Monday, 17 June 2013

U.S. weakness exposed by Syria war

How can Sarah Palin stand up and discuss Syria with a straight face? Could she have found it on a map before the recent round of partisan criticism from McCain and other armchair warriors? But comedy acts aside, Obama’s announcement that the rebel groups are going to get U.S. weaponry provides a good moment to consider the sad mess.

Anyone not made of stone must be shocked by the ongoing suffering of that population. You live under a terrifying dictatorship for decades, and at your first attempt to complain publicly, the top guy’s thugs come out and fire into the crowds, not once but repeatedly over a period of months. You respond with Gandhian civil resistance, losing more and more civilians in each demonstration. Next, they move into your neighborhoods and slaughter dozens in their beds, snatch your children and torture them. Finally, after everything else fails, you take up arms, soldiers and officers defect, the regime looks shaky. But the Russians quickly supply the dictator with diplomatic cover and warplanes to bomb your cities into dust.

Minus the airplanes, it sounds like Ronald Reagan’s approach to Guatemala. But I digress.

What’s striking about the unfolding tragedy is that the U.S. has zero credibility among some of the key players, not to mention worldwide public opinion. It’s hard to take seriously any expressions of solidarity with the Syrian populace emitted by Washington when the unresolved Palestinian statelessness and refugee issues, for which the U.S. bears, a huge share of responsibility, belie any such claims. Iranian support for Assad’s murder campaign is appalling, but the Obama Administration has given the mullahs ample motive to see the rebellion as a threat to themselves. They might know that Assad is a tinpot nazi in their lucid moments, but why would they trust Obama’s motives in wanting him out?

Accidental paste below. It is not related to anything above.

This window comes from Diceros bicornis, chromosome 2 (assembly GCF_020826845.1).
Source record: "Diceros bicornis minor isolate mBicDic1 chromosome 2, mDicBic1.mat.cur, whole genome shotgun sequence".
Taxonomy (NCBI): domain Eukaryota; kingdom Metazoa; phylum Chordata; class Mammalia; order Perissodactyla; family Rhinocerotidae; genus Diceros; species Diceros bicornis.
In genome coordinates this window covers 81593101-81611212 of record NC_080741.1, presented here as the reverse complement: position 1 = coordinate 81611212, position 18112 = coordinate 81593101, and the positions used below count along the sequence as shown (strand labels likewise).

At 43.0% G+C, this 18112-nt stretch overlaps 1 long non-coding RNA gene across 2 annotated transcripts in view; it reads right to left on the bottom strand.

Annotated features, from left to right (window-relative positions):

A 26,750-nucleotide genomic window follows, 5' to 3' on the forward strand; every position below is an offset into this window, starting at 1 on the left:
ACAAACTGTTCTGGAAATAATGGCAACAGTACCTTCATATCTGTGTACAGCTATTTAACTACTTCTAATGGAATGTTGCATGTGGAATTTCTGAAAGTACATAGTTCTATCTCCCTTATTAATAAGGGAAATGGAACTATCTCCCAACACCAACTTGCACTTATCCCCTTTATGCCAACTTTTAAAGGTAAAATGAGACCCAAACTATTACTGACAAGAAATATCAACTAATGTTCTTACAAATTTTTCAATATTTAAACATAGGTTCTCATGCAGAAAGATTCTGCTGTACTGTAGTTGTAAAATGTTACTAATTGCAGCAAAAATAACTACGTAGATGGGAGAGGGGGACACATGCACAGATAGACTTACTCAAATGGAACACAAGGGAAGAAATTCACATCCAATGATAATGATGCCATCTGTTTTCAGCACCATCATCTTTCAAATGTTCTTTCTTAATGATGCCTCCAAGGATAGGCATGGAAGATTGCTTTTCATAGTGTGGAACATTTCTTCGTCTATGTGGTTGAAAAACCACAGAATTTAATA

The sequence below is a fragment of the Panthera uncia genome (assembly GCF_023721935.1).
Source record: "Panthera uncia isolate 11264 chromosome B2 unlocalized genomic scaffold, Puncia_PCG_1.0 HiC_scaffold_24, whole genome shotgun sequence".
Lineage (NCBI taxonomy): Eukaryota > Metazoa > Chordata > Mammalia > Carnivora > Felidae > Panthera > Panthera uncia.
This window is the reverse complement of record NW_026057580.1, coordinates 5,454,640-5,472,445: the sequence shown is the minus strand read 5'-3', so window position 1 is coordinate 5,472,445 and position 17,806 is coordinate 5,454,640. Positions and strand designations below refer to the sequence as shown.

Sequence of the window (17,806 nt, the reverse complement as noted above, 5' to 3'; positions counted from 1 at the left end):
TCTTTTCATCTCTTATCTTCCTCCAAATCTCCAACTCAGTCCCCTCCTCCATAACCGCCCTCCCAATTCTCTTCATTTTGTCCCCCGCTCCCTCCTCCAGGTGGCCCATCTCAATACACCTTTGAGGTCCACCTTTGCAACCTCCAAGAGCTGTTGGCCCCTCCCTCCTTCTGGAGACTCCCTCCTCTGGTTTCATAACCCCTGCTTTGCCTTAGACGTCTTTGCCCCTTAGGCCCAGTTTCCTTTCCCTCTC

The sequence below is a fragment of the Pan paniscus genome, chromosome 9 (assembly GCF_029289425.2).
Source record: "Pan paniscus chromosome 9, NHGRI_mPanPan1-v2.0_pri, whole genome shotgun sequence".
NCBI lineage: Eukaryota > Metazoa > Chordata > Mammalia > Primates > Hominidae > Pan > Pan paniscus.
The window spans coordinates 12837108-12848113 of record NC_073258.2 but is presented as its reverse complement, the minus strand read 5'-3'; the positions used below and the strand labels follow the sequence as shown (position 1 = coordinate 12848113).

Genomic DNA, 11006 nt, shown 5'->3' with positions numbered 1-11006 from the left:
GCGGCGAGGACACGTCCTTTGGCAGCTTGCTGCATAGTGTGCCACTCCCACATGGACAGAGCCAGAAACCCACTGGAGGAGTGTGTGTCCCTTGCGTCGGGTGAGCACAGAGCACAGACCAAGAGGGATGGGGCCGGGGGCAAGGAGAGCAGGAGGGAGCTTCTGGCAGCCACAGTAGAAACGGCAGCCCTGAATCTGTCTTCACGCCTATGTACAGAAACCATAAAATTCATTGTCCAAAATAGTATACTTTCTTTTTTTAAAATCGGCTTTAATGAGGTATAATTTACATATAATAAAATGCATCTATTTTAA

The purported trigger for the decision to send arms is the regime’s possible use of chemical weapons. While the evidence is significant that this has in fact occurred, who can believe the Americans on the topic of weapons of mass destruction? When they (we) need to make shit up as a causus belli, they do so, and everyone knows it.

The goal of U.S. foreign policy in the region for decades has had little to do with the wellbeing of its inhabitants but with the protection and strengthening of Israel. I understand that states are not churches and that there may be compelling reasons for the geostrategists and the cynical guys who run the world for that. But now the outside players have turned the Syrian uprising into a proxy war for themselves, and the years of distrust and instability make a sensible political resolution unlikely if not impossible. Had the U.S. exercised real determination to find a lasting solution instead of enabling the most intransigent Israeli hard-liners, the starting point to fixing Syria would be far less bleak.

Finally, the idea of limited intervention by the western powers to stop the ongoing slaughter is undermined by the way they handled Libya. NATO’s airwar was originally sold as a limited intervention to stop the massacre at Benghazi that was clearly about to happen. But it soon morphed into an open military alliance with Khaddafy’s enemies, which pissed off the Russians who felt snookered.

Our foreign policy seems increasingly dictated by the security and warmaking apparatus (note the headlines about Obama’s decision and the ‘heavy pressure’ applied on him—need we ask by whom?), rather than cooler civilian heads who might have a more long-term vision of the country’s interests and less knee-jerk willingness to rely on guns. It’s another result of our allowing the military-industrial-espionage complex to explode into its current cancerous state and our now ingrained habit of bowing down before anything wearing a uniform since the events of 2001.

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